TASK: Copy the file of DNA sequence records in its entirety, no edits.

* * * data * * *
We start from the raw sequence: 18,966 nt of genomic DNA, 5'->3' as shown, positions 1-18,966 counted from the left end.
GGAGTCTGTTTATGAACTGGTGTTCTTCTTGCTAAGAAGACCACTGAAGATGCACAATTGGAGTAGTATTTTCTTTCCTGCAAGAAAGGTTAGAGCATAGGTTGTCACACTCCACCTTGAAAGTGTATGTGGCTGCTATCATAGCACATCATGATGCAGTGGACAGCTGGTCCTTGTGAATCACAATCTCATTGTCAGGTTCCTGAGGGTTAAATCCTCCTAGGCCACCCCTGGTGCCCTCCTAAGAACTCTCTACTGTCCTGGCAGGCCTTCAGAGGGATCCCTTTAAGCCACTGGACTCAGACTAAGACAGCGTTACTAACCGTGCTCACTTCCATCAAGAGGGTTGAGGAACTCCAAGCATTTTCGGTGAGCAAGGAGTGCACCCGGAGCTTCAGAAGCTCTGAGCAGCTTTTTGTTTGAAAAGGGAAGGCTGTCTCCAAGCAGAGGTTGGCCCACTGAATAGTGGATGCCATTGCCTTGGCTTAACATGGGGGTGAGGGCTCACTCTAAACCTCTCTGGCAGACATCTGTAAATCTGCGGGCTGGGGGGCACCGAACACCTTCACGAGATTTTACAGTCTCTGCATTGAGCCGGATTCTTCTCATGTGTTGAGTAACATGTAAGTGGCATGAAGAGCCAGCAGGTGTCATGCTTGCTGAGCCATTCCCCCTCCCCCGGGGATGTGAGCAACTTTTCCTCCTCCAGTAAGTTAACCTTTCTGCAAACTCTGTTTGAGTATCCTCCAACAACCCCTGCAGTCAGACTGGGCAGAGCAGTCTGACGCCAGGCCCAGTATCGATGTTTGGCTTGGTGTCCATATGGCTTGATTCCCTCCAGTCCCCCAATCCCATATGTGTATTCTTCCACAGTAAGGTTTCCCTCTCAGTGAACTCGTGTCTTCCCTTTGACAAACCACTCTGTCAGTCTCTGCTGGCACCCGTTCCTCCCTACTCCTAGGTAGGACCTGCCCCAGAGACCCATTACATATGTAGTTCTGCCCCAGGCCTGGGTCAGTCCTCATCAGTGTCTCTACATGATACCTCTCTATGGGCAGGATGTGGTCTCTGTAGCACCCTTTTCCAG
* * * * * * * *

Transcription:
We start from the raw sequence: 18,966 nt of genomic DNA, 5'->3' as shown, positions 1-18,966 counted from the left end.
GGAGTCTGTTTATGAACTGGTGTTCTTCTTGCTAAGAAGACCACTGAAGATGCACAATTGGAGTAGTATTTTCTTTCCTGCAAGAAAGGTTAGAGCATAGGTTGTCACACTCCACCTTGAAAGTGTATGTGGCTGCTATCATAGCACATCATGATGCAGTGGACAGCTGGTCCTTGTGAATCACAATCTCATTGTCAGGTTCCTGAGGGTTAAATCCTCCTAGGCCACCCCTGGTGCCCTCCTAAGAACTCTCTACTGTCCTGGCAGGCCTTCAGAGGGATCCCTTTAAGCCACTGGACTCAGACTAAGACAGCGTTACTAACCGTGCTCACTTCCATCAAGAGGGTTGAGGAACTCCAAGCATTTTCGGTGAGCAAGGAGTGCACCCGGAGCTTCAGAAGCTCTGAGCAGCTTTTTGTTTGAAAAGGGAAGGCTGTCTCCAAGCAGAGGTTGGCCCACTGAATAGTGGATGCCATTGCCTTGGCTTAACATGGGGGTGAGGGCTCACTCTAAACCTCTCTGGCAGACATCTGTAAATCTGCGGGCTGGGGGGCACCGAACACCTTCACGAGATTTTACAGTCTCTGCATTGAGCCGGATTCTTCTCATGTGTTGAGTAACATGTAAGTGGCATGAAGAGCCAGCAGGTGTCATGCTTGCTGAGCCATTCCCCCTCCCCCGGGGATGTGAGCAACTTTTCCTCCTCCAGTAAGTTAACCTTTCTGCAAACTCTGTTTGAGTATCCTCCAACAACCCCTGCAGTCAGACTGGGCAGAGCAGTCTGACGCCAGGCCCAGTATCGATGTTTGGCTTGGTGTCCATATGGCTTGATTCCCTCCAGTCCCCCAATCCCATATGTGTATTCTTCCACAGTAAGGTTTCCCTCTCAGTGAACTCGTGTCTTCCCTTTGACAAACCACTCTGTCAGTCTCTGCTGGCACCCGTTCCTCCCTACTCCTAGGTAGGACCTGCCCCAGAGACCCATTACATATGTAGTTCTGCCCCAGGCCTGGGTCAGTCCTCATCAGTGTCTCTACATGATACCTCTCTATGGGCAGGATGTGGTCTCTGTAGCACCCTTTTCCAG